As we mentioned before, Marr avoided this sort of sound with The Smiths. Here he showcased he could in fact do that but instead chose not to. Marr however possesses the same intricate weaving lines, despite this move, they were just slightly less active. 

Marr would leave the band in 1994. 

Modest Mouse

Johnny Marr performing with Modest Mouse
Johnny Marr performing with Modest Mouse (Credit: Redfishingboat)

Marr’s collaboration with the American indie rock band Modest Mouse introduced his guitar skills to a new generation of listeners and raise his figure in another country. Stepping in in 2006, Marr joined to fill the gap left by Dan Galluci. 

His contributions to the album “We Were Dead Before the Ship Even Sank” earned critical acclaim and demonstrated his ability to adapt his playing style to fit within a different style of guitar playing. This collaboration is probably his most notable.

The Cribs

Another significant collaboration in Marr’s career was with the Yorkshire based indie rock band The Cribs. Joining the band in the  Marr brought his distinctive guitar style to their sound, contributing to album “Ignore the Ignorant.” Marr’s work with The Cribs further solidified his reputation as a guitarist willing to adapt. 

Marr Viewed the his work with The Cribs as as good as any of his other work. Marr’s guitar skills and stage presence were highly praised by the band members, and he left in 2011 on good terms. 

Johnny Marr the solo artist

Johnny Marr with his Jaguar guitar.
Johnny Marr with his Jaguar guitar.

In addition to his work with The Smiths and various collaborations, Johnny Marr has also made a significant impact through his solo ventures and session work. Marr’s solo albums have received critical acclaim for their innovation. They are great examples of him maintaining the core elements that make his guitar work unmistakable. 

Albums such as The Messenger,  Playland, Call the Comet, and Fever Dreams pt 1-4 have all reached the top 10 in the UK albums chart. This is an absolute testament to the longevity of his guitar prowess. Listening to tracks like  “The Messenger” and “Upstarts” showcase brilliantly how even 30 years on he is excellent at creating memorable guitar hooks. 

He doesn’t just sit back and fall into familiarity either. Songs like “Hi Hello” and “Spiral Cities” displayed Marr’s commitment to developing his portfolio. These tracks show his ability to write in different sonic settings. Again it is this diversity in his playing that solidifies him as a guitar great.

Sessions with Marr

The final set of works we must consider when looking at how good Marr is as a guitarist is his session work. Marr has worked with an abundance of artists. The list of artists is so long in fact it would be impossible to list here. What I will do is select a few artists he has appeared on the albums of; Oasis, Pet Shop Boys, Pearl Jam, The Charlatans, Drake, Blondie, and John Frusciante.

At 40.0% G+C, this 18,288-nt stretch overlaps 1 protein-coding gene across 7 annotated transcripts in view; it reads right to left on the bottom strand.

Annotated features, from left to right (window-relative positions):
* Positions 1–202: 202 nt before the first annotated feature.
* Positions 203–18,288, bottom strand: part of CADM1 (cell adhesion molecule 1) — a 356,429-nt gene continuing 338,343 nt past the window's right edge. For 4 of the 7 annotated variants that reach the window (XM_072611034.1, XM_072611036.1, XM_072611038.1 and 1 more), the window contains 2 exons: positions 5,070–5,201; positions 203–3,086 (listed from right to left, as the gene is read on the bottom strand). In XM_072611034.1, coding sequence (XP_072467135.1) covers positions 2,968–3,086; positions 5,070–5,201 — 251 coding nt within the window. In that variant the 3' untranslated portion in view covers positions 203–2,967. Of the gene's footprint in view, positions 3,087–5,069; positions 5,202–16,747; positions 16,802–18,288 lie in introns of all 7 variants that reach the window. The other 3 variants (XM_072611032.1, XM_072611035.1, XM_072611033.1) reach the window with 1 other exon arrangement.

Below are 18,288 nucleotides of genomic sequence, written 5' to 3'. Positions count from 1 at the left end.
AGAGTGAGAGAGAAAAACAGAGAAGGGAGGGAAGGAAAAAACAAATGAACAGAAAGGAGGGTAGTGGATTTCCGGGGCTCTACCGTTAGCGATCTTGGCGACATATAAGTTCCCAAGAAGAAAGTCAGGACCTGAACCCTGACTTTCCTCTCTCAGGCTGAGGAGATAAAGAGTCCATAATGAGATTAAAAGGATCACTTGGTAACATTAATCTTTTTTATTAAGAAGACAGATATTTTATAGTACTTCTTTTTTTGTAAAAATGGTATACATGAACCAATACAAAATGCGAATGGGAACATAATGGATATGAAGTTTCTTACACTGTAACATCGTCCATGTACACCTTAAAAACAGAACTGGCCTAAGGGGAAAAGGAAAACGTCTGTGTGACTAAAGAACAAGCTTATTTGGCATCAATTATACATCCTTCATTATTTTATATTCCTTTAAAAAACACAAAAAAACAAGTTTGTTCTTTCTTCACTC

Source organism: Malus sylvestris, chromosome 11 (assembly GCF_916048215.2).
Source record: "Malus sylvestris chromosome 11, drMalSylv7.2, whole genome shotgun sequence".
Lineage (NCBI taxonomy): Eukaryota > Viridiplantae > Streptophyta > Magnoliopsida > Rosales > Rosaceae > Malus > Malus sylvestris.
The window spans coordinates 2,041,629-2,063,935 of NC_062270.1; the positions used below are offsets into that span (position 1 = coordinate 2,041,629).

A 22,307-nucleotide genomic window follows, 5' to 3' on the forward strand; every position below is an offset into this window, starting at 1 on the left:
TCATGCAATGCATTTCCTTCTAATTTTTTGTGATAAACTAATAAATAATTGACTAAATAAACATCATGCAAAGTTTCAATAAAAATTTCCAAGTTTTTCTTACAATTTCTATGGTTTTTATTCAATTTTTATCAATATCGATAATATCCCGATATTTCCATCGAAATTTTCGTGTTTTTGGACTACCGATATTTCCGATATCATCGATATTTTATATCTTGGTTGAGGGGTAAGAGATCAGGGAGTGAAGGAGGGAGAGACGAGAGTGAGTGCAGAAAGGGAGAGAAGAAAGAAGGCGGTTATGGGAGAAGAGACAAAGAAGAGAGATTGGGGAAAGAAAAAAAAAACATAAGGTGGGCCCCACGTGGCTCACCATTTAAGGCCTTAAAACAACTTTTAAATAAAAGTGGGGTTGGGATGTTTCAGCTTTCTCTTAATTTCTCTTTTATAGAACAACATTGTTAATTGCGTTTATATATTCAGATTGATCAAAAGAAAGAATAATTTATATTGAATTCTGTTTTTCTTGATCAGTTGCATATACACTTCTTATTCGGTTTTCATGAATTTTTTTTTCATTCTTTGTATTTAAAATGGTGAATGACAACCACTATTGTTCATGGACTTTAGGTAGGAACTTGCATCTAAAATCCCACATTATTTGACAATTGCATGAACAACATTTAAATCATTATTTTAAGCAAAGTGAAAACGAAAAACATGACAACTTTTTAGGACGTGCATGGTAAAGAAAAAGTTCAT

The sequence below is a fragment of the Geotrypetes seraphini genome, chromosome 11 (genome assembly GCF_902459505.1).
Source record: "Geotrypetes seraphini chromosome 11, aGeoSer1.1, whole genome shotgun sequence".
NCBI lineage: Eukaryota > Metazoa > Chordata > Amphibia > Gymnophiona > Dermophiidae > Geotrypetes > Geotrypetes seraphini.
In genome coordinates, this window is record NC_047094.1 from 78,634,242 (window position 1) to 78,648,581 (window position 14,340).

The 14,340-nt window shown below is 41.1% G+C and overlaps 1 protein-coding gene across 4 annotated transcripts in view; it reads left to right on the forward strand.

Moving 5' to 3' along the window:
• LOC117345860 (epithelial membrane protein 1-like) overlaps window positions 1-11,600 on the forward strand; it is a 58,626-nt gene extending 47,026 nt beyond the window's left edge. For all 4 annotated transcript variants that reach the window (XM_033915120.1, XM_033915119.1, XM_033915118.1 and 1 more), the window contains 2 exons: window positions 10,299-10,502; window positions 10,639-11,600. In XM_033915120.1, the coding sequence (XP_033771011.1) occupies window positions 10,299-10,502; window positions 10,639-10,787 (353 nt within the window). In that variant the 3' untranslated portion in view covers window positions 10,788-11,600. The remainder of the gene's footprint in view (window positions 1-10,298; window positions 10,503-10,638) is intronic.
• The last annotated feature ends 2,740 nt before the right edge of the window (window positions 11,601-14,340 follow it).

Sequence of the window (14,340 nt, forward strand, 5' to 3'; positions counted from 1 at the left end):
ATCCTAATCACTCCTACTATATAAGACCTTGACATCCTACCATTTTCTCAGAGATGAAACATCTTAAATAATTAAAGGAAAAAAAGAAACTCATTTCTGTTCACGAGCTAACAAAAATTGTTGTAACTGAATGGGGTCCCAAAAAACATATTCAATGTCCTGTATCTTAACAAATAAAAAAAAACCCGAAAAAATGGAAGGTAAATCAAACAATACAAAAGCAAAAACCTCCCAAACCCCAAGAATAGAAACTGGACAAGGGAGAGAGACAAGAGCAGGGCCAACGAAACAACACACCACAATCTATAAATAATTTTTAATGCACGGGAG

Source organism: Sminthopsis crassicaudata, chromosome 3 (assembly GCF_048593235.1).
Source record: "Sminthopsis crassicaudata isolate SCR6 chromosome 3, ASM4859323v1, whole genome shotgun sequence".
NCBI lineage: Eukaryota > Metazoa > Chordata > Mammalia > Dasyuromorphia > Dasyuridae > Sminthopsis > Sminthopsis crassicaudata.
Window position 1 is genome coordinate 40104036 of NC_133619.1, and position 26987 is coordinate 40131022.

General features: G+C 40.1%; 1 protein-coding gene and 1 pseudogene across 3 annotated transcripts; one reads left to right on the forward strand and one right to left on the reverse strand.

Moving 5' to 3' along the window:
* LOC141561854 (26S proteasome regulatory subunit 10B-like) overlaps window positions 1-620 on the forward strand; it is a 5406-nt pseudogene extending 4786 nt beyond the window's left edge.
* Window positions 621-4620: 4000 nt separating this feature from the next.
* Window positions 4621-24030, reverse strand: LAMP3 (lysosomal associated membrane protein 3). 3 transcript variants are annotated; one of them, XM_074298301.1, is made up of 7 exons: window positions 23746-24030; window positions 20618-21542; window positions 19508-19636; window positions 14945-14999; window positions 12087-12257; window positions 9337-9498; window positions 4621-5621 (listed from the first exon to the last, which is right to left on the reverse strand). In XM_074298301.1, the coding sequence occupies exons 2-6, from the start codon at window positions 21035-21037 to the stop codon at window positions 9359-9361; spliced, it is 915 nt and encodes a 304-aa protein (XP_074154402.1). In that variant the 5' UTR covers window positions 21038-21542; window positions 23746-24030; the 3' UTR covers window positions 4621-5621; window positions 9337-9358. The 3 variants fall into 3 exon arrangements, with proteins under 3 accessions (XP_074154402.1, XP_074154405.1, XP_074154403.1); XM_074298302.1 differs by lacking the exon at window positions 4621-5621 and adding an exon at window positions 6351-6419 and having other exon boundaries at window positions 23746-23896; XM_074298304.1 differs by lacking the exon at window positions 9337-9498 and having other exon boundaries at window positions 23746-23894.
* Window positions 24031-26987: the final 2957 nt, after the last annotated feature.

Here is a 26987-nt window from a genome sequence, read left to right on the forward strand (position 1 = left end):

One absolute testament to Marr’s guitar playing, however, is his work with Hans Zimmer.  Marr’s collaboration with renowned composer Hans Zimmer has led to contributions to a multitude of blockbuster film soundtracks. These films include “Inception”, “No Time To Die”, and “The Amazing Spider-Man 2.”

Marr’s atmospheric and evocative guitar work is adored by Zimmer who uses it to add depth to his film soundtracks. His inclusion in these films further showcasing his versatility, and his ability to play the guitar in a way to service an overall goal.

To be honest, being trusted by Hans Zimmer is a compliment in itself. If you are interested here is the full list of session work for Marr. 

Johhny's influence on the current generation

Johnny Marr’s impact on modern guitarists is undeniable. His innovative style and distinctive sound has served as a source of inspiration for a multitude of artists ranging from Oasis to Radiohead, and from Alex Turner to St.Vincent. Marr’s guitar style, characterized by jangly rhythms, intricate lead lines, and innovative songwriting, rears its head in the playing of a multitude of other artists, and only more will appear. 

When we ask is Johnny Marr a good guitarist, we only have to look at his influence. Marr may have impacted all these artists, but it could be argued that Marr truly conceived the current landscape of all subsequent indie musicians.

He can rightly be called a guitar legend because of this. 

So... Is Johnny Marr a good guitarist?

Johnny Marr’s is a fantastic guitarist. His status is thanks to his versatility, innovation, and enduring influence in the world of music. His playing didn’t only shaped bands like The Smiths, but have also enriched a diverse range of musical projects through his collaborative ventures. Moreover, the admiration he has garnered from fellow musicians further cements his legacy as a great guitarist. This has all concluded in him having an astonishingly unparralled affect on indie and alternative rock. 

So the answer to “is Johnny Marr undoubtedly a great guitarist?” The answer, is a definitive “yes.” Whether through his iconic riffs with The Smiths, his innovative contributions to various bands, or his adaptability as a collaborator, Johnny Marr’s guitar playing continues to inspire and resonate with audiences worldwide.

Johnny Marr is an excellent guitarist!